A few weeks ago, I was really not feeling breastfeeding. If you've breastfed before, you know this happens a lot. I say all the time, breastfeeding is the most counterevolutionary process on earth. That particular day, I was feeling exhausted and stressed about never being able to be away from Katie, about not having enough pumped milk ready for me to go back to work. I cannot lose weight when I am breastfeeding- with Grace, that meant I fluctuated somewhere around 5-8 pounds above my goal. This time, it means 15 pounds. That's a LOT. Enough to need new clothes. And on this particular day I'm referring to, I discovered that after a week of eating absolutely perfectly, hoping to at least drop five pounds before returning to work so I won't need new work clothes, I'd gained three pounds. I was DONE. Totally fed up. I met a friend for lunch and tried not to think about it. Noticed a pair of women at a table behind us talking about healthcare-related issues. Thought I overheard them refer to the lactation consultant's agency that I'd used with Grace. After lunch, I picked up Katie, nursed her, and popped her on my shoulder to burp her. The women commented on how cute she was, and told me they were lactation consultants. It opened the floodgates, so to speak. I tend to get really serious verbal diarrhea under the best of circumstances, but I was feeling so stressed and frustrated, I just felt the need to tell them all about how a lactation consultant was the reason I'd nursed my first child for a year, how my kids were so different, etc etc blah blah blah. About 2/3 of the way through this explosion, I felt utterly mortified and tried to back my way out gracefully. Like all good lactation consultants, they smiled warmly and let me ramble on. Women who look at other women's boobs for a living need to be maternal and non-judgemental. Anyway, I took it as a sign from the universe. I needed to stop being so vain about my stupid weight, stop stressing so much, and just enjoy nursing my baby.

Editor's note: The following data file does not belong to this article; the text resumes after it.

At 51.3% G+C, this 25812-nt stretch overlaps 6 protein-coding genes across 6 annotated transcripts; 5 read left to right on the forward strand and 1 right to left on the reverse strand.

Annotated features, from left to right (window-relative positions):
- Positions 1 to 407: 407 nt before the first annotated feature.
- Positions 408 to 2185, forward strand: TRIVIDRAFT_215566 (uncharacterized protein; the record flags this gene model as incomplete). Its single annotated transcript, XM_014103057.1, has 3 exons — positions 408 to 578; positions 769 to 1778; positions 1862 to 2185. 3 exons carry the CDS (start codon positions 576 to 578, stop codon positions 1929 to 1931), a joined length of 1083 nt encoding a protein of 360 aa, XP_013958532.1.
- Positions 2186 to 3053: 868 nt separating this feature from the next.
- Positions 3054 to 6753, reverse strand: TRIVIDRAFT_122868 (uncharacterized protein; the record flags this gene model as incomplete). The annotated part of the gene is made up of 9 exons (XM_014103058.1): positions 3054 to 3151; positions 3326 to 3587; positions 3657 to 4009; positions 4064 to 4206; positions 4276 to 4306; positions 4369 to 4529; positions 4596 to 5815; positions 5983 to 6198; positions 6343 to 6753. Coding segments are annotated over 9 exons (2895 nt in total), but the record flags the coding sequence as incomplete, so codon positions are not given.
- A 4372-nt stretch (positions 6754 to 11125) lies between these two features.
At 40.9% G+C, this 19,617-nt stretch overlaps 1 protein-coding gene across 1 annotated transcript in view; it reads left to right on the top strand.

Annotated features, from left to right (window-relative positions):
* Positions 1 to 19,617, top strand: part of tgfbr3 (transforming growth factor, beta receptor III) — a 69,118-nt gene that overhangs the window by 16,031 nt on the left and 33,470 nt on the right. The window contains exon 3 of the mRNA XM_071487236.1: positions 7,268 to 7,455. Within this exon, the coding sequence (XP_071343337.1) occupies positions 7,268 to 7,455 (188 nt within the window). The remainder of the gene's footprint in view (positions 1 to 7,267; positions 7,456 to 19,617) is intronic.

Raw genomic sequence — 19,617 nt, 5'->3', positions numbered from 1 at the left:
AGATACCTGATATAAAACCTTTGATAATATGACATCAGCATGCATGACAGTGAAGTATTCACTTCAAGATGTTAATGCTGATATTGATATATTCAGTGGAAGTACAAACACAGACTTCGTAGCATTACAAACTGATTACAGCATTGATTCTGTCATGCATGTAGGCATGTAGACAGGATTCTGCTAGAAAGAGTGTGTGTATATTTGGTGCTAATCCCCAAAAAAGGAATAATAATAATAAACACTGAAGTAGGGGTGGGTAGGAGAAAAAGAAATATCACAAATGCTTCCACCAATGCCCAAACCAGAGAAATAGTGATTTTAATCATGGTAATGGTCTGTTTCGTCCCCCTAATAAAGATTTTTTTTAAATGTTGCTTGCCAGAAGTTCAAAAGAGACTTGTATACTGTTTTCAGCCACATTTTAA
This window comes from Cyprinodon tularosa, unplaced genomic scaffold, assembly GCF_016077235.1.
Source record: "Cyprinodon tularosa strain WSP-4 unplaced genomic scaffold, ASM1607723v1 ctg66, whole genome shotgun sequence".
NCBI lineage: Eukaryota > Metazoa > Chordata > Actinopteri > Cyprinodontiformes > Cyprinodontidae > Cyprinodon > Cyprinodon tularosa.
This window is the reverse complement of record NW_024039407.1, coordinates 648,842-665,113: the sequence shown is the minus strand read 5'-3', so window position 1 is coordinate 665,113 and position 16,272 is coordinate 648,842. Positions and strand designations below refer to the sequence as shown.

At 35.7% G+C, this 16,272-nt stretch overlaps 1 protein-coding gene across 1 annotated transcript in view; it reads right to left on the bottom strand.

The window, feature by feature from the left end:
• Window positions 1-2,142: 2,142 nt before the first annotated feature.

Last night, Katie slept in the cradle for two hours. When she woke up, I promised myself I would attempt to get her back in the cradle after I'd nursed her. I HAVE to break this habit. I HAVE to get her sleeping on her own.